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- 2002 - February - 1st -

City pondering maritime festival

Glenn Tschimpke

If Gary Anderson gets his way, next year the narrows of the St. Johns River will be alive with double-masted schooners, speedy sloops and a slew of smaller skipjacks. Anderson dreams of developing a maritime festival called RiverFest, which would bring tall sailing ships downtown for a weekend’s worth of salty celebration.

Anderson once crewed aboard an old wooden sailing ship and also helped develop Norfolk’s Harborfest in the late 1970s. Now a project manager with engineering firm PBS&J, he doesn’t see the sea as much as he used to, but he still thinks back to his sailor days with fond memories. Add to that the level of excitement and popularity the Harborfest has generated in the 25 years since its inception and Anderson sees a prime opportunity.

“After years of driving across the Main Street Bridge, I thought we needed some all-encompassing celebration of the river and the sea in Jacksonville,” said Anderson.

He’d been mulling it over for years, but he said the idea really jelled once he joined the City’s Waterways Commission, where it attracted the attention of commission chair and City Council member Lynette Self. She bought into the idea and is pressing forward to bring it to fruition by late spring next year.

“We’re trying to put it together so it’s a festival to celebrate our river,” said Self. “We’re trying to bring in anywhere from three to five tall ships the first year. They would be an attraction to bring people to the river. But that’s not the only thing you have going.”

RiverFest would mirror other maritime festivals, like Harborfest and others in Boston and Baltimore. There would be live entertainment, art shows, educational events, dining, shopping and other nautical nuances. While hundreds of thousands of people visit the well established Harborfest, Anderson concedes that Jacksonville will have to start small.

“What we’re looking at is to start small and think big,” he said. “There is an incredible amount of logistics involved with bringing in tall ships. We’re going to have to hustle a little bit.”

Sailing ships hail from ports around the world and have no formal sailing schedule, so getting a group of them to converge on Jacksonville for a few days is more than a matter of them making a pit stop in town en route to other cities. Fortunately, Anderson said Jacksonville is developing a reputation as a worthwhile city for ships to visit. Last November, the 187-foot, three-masted Bark Europa sailed into town for the annual Light Parade.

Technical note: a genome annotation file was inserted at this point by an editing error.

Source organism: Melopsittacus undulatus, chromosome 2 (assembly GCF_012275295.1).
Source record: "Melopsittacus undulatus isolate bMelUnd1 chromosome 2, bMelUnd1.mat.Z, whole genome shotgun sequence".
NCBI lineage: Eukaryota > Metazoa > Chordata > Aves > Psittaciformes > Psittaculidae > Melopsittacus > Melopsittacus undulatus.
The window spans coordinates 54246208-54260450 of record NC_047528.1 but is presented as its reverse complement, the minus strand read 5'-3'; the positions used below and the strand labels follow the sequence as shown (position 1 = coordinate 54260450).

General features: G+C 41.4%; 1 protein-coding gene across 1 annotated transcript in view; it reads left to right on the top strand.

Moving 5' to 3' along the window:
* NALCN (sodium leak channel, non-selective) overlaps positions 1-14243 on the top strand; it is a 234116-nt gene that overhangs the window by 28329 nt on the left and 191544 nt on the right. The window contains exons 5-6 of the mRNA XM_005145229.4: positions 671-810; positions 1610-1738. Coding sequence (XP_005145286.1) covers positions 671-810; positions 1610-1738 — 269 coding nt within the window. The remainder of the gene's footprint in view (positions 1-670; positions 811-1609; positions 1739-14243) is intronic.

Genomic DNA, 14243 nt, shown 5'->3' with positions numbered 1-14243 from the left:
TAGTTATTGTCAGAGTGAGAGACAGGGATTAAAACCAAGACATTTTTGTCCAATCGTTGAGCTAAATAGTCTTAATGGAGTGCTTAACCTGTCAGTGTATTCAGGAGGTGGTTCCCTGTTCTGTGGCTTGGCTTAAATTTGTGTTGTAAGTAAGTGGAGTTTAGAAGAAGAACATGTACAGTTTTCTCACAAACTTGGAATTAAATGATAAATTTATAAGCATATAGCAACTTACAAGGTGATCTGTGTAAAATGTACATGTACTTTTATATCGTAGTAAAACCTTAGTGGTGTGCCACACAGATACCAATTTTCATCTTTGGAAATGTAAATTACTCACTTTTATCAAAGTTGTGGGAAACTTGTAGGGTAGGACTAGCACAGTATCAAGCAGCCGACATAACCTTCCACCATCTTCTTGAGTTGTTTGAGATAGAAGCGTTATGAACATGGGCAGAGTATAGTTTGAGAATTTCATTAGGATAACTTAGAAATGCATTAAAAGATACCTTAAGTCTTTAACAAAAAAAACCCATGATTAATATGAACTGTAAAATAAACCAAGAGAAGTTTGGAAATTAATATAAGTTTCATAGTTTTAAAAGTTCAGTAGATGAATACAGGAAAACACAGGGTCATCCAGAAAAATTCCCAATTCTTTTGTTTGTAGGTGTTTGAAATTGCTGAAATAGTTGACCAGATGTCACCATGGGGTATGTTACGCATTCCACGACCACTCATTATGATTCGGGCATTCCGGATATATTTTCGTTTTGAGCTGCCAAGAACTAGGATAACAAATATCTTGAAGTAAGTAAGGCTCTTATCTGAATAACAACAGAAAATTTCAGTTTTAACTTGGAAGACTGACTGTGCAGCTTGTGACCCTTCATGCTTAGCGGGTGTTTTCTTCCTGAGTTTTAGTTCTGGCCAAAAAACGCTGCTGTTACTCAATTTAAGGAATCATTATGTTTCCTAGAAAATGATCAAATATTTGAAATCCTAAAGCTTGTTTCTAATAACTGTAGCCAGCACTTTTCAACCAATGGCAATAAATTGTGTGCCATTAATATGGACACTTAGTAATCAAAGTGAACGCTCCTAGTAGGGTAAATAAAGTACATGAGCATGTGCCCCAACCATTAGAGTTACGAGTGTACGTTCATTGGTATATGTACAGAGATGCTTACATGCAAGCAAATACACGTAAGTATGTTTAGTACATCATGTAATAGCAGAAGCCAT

“The Europa had a great time,” said Anderson. “That’s going to give us good word of mouth. The world of tall ships is a pretty small world. They all kind of informally stay in touch with each other.”

Added Self: “Port cities have to build relationships. Once you start building a relationship, it’s easier to get them to come back. The first time, that’s the most challenging, but I think we can do it. We have a great port.”

While enticing the crews to come to Jacksonville can be a challenge, the price of the of keeping them here is another.

Large Class A ships, which run from about Europa’s size all the way up to 600 feet, can command up to $35,000 a day for festivals. The Europa normally goes for about $30,000 a day, though Self said the City got the ship to dock in town for $20,000 for four days. Anderson would like to start small, with a 200-foot Class A ship and several smaller Class B and C ships for the first year. Funding, he hopes, will come from private sponsors. Other sources of compensation could come from in-kind contributions through various businesses who could provide fuel, food, berthing and other considerations.

Besides funding, there are other factors that could limit the growth of RiverFest that are not easily overcome. Currently, downtown docks have room for six Class A ships. Dock space could grow, but it takes time. The real hurdle is the bridges. They are tall enough for the Europa, but the largest ships would not clear.

Eventually, Anderson would like to create a not-for-profit group to organize the RiverFest on an annual basis, similar to the Gator Bowl Association.

“With proper organization and a little luck, we could have a really good show,” he said. “We need something to entice people to come down to the river besides a party at the Landing.”

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